Saturday, May 19, 2012

In which I ramble about RVs and bore most of you

I found a buyer for my house! That means I can afford the things I mentioned wanting in my last post:

  • an RV to live in
  • paying off loans and going back to college
  • at least a portion of what top surgery will cost (this depends largely on the cost of the RV)
I've been researching full-time RVing on and off for a few years now, and I've gotten pretty clear on what I want. One thing I've found to be true about dreaming is the more specific and focused your dream is, the more likely it is to become real. So here's what I want: A lightweight, preferably fiberglass, 17-20ft travel trailer, with a bathroom, enough beds to leave at least one as a bed most of the time (usually the beds convert to dinettes), and a table or desk that exists independently of the bed setup. It needs to have a kitchen, but not a fancy one, and it needs to be light enough to tow with a mid-size SUV (which I plan to trade my grandma-style Buick for).

I started plotting to sell my house for an RV two years ago, but I'm glad I waited. I've had time to learn how much space and how much stuff I really need, and it's turned out to be a lot less than I thought. I came up from Florida with a single carload of stuff. I'd say I regularly use about half of that, plus some stuff I've shared with housemates, like kitchen equipment. Generally, most of my needs are met by a laptop, a small stack of books, a couple pairs of pants and about 15 t-shirts. Had I gone directly from having a whole house to myself to living in an RV, I would've bought an enormous class A and maxed out the weight capacity carrying stuff I'd never use. 

For anyone else interested enough in RVs to be curious about my specific preferences, here's a breakdown of why I want what I want:

Type: Travel Trailer

I was initially convinced I wanted a big class A or class C rig (if you don't speak RV, these are your typical Winnebago things you see people driving to Florida in). However, doing some more research convinced me that a towable trailer is the way to go. I can leave it behind at a campsite or someone's driveway and go exploring in a separate vehicle, I don't have to worry about my house going into the shop for repairs, and I can spend less for an older model without having to worry about the mileage on the odometer or failing an emissions test. Plus, my dad lived in travel trailers for a lot of my childhood, so they hold a certain nostalgic appeal for me. There were other possibilities in my size range, namely pop-up campers and class B camper vans (think of the VW "hippie bus"). I feel that pop-up campers are a bit flimsy and temporary-feeling for fulltiming, and frankly I've never heard of anyone fulltiming in one. Camper vans have a certain romantic appeal for those who love the idea of just hopping in their car for a roadtrip, but they're a bit cramped and the toilet, if there is one, tends to be right smack in the middle of the van. I like the idea of being able to have guests or even bring a friend along for short legs of my journey, and no matter how close I am to my friends I do not want them watching me on the toilet.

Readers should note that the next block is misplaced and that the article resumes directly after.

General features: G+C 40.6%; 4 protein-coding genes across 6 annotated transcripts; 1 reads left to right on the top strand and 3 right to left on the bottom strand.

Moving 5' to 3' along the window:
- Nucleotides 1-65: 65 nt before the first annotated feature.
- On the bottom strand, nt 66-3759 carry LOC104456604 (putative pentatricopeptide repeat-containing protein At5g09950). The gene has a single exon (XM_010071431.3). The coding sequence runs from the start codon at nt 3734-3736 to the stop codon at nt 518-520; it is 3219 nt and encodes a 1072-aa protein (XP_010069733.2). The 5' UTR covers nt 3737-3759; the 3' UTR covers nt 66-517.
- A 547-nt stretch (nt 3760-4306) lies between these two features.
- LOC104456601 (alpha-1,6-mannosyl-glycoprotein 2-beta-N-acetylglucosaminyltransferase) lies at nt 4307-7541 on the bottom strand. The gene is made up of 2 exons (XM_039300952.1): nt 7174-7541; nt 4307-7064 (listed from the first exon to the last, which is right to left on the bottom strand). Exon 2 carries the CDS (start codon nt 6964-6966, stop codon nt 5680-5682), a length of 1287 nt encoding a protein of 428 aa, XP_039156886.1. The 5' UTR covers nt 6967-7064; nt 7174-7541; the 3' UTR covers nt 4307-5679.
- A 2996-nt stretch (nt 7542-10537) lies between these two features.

Size: 17-20ft

Again, I thought I wanted/needed something much larger, but after reading the blog Technomadia and seeing how a couple can live comfortably in a 17ft trailer, I realized that the amount of space I need for just myself is actually quite tiny. True, I need the same amenities as a family - a kitchen, a bathroom, a place to sleep and a place to work. But being a solo traveler, I'll have the luxury of not needing a lot of empty space between those amenities. And when I'm towing I'll have a lot more flexibility in where I can go than I would in a Winnebago. I saw someone driving around Dorchester, an inner-city area of Boston, in an enormous tour bus today. This did not strike me as a good idea.

Layout: bed, table or desk, kitchen, bathroom

Why I need these things should be self-evident, but there's a surprising amount of variation in how RVs and travel trailers are laid out. For example, being one person, I don't really need a four-person dinette eating up half my floorplan. A small desk or table will do, and if there's a dinette I can leave it as my bed all the time. The reason I want that is because I hate making my bed in the first place and I know full well I'll be too lazy to convert it back and forth every day. (Realistically knowing your own limits and shortcomings is a good factor in making a dream actually doable. This is also why I ruled out cosmetology as a career when I realized I'd probably have to do pedicures.)

Car: Mid-size SUV

I have never pictured myself as an SUV person, but I am even less a pickup truck person. I plan to do a decent amount of city exploring, and I just don't see myself doing it in a monstrous truck. I am not above driving around downtown Boston blasting Kenny Chesney, but I'll be damned if I'm going to do it in a Silverado. Plus, I don't ever want to be that person who makes his friends sit in the backseat of a quad-cab with their knees jammed into their pharynxes. I've been there and it is not comfy.

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